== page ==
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Released on April 6, 2021
Saskatchewan's 2021-22 Ministry of Education Budget is the largest in history, providing $2.66 billion to support Prekindergarten to Grade 12 classrooms, early learning and child care, and libraries and literacy. This represents an increase of $59.6 million or 2.3 per cent over last year.
"We are pleased to once again be increasing education funding to historic-levels, allowing us to protect our classrooms, build school infrastructure and grow child care capacity for Saskatchewan families," Education Minister Dustin Duncan said. "We remain committed to protecting our school communities as they look to address student needs, as we move toward the 2021-22 school year."
Saskatchewan's 27 school divisions will receive $1.96 billion in school operating funding for the 2021-22 school year, an increase of $19.2 million. This includes fully funding the 2.0 per cent salary increase as part of the Teachers' Collective Bargaining Agreement, and is in addition to the more than $150 million COVID-19 contingency fund for education that has been available to school divisions and independent schools over the last year to support the ongoing needs of schools during the pandemic.
The more than $150 million is providing school divisions and independent schools with additional staff, substitute teacher costs, IT equipment, PPE and sanitation supplies. Included in this funding was $20.7 million in provincial funding announced on March 11, 2021, to continue to support school divisions and independent schools with these costs as the work to ensure proper supports for students are in place for fall 2021.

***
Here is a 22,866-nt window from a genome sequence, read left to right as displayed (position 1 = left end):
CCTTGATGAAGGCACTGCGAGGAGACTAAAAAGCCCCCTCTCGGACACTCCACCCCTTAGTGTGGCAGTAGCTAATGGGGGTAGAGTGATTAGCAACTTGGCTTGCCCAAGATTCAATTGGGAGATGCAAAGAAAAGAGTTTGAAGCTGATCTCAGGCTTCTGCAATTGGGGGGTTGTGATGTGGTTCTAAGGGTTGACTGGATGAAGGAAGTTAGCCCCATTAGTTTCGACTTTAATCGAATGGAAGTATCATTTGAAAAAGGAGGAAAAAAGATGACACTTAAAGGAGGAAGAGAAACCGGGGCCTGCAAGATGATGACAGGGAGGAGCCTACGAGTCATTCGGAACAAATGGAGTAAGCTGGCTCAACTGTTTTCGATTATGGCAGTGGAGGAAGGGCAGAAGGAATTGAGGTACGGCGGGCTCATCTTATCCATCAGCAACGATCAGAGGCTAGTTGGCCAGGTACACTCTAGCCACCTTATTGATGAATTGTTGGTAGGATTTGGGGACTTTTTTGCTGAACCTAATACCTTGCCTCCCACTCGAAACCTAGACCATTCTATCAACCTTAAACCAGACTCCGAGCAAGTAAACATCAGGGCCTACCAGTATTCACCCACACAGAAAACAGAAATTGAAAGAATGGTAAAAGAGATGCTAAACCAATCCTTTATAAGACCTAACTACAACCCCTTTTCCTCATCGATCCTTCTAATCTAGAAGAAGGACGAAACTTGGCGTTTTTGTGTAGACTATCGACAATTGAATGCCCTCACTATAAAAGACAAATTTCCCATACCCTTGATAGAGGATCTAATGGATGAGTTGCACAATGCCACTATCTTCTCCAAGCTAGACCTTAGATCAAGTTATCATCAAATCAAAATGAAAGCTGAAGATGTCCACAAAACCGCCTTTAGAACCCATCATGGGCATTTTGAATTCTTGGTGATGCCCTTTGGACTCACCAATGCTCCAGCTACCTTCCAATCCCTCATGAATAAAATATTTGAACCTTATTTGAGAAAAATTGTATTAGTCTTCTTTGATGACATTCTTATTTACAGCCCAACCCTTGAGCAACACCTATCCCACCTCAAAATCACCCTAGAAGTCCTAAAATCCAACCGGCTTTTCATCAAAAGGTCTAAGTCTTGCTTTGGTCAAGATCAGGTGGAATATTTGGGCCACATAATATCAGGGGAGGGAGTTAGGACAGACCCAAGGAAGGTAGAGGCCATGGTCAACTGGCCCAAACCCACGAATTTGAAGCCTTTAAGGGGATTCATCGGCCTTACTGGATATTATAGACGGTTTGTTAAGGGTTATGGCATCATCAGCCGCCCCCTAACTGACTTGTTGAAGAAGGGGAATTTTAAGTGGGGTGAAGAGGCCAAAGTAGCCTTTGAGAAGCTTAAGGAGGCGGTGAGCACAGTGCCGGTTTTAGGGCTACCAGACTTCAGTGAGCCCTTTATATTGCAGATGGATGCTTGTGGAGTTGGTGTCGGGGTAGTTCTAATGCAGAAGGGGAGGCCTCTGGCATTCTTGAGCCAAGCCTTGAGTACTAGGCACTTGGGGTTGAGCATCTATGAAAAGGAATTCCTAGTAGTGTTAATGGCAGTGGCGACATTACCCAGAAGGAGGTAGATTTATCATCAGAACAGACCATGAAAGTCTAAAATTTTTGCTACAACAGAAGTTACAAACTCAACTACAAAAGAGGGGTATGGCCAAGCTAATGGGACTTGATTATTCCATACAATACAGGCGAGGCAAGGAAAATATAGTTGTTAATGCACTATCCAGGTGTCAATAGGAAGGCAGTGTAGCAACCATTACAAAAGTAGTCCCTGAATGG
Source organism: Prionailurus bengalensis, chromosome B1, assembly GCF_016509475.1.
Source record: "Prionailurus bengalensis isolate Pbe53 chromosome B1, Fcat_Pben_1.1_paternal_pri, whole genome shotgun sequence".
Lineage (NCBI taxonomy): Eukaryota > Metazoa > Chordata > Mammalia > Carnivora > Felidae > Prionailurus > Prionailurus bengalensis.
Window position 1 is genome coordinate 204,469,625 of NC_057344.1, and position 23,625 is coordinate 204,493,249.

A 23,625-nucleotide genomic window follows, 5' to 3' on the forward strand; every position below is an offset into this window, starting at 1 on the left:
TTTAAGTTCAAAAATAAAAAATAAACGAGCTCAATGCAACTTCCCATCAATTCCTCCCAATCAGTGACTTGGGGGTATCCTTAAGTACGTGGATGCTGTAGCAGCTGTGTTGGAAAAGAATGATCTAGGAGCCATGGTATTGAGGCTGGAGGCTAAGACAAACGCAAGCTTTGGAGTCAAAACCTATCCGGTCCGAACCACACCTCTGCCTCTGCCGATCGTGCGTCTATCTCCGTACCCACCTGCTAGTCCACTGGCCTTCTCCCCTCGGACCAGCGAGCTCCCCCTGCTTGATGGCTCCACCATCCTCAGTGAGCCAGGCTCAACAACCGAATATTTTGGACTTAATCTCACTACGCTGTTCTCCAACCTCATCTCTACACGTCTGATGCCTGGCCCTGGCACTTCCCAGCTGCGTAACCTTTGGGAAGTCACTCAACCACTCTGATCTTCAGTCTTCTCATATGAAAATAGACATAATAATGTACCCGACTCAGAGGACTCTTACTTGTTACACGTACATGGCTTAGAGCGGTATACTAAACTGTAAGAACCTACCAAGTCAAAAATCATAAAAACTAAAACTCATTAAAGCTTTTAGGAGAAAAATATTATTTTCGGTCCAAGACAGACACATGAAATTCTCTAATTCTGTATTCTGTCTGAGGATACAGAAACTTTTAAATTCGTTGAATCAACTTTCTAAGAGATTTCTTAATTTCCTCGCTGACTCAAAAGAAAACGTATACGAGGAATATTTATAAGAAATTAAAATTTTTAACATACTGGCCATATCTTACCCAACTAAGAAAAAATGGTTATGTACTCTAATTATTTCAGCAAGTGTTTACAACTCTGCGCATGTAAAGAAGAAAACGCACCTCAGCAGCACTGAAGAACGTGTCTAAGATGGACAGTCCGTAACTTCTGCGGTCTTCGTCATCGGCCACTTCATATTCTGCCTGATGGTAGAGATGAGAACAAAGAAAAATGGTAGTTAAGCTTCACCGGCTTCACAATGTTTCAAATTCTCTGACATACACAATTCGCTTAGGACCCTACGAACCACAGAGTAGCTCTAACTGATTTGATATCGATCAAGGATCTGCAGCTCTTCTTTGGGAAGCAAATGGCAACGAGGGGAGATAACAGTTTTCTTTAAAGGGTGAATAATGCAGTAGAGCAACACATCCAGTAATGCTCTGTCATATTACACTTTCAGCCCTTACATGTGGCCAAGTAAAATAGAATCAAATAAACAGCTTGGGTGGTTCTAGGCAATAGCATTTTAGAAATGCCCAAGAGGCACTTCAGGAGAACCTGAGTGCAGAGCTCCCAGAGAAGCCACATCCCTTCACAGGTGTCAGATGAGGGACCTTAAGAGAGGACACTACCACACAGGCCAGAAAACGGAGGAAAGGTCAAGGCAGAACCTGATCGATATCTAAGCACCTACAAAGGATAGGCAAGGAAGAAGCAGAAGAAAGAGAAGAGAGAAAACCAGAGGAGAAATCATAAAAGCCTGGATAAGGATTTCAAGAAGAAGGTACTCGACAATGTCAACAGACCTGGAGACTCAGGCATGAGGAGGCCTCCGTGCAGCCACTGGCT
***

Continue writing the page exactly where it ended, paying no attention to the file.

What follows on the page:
The budget provides $189.9 million in funding for school capital as part of the province's ongoing capital plan to grow the economy. This is an increase of $22.3 million or 13.3 per cent from 2020-21, including:
Funding for child care and early learning in the 2021-22 Budget is $100.8 million. This includes $75.5 million for child care, an increase of $2.0 million in provincial funding. The additional funding will increase grants for both new and existing home child care providers. The province is also working to grow the number of available child care spaces in the province. The 2021-22 Budget provides funding to create 176 new licensed home-based spaces and 51 new licensed centre spaces, as part of the province's four-year commitment to create 750 new licensed child care spaces.
This budget provides a nearly $1.6 million increase over last year for community-based organizations for increased costs and to support increased wages for staff.
Qualified independent schools will receive an additional $3.1 million in funding for the 2021-22 school year for additional costs, including increased enrolment.
For more information, contact:Rosann Semchuk
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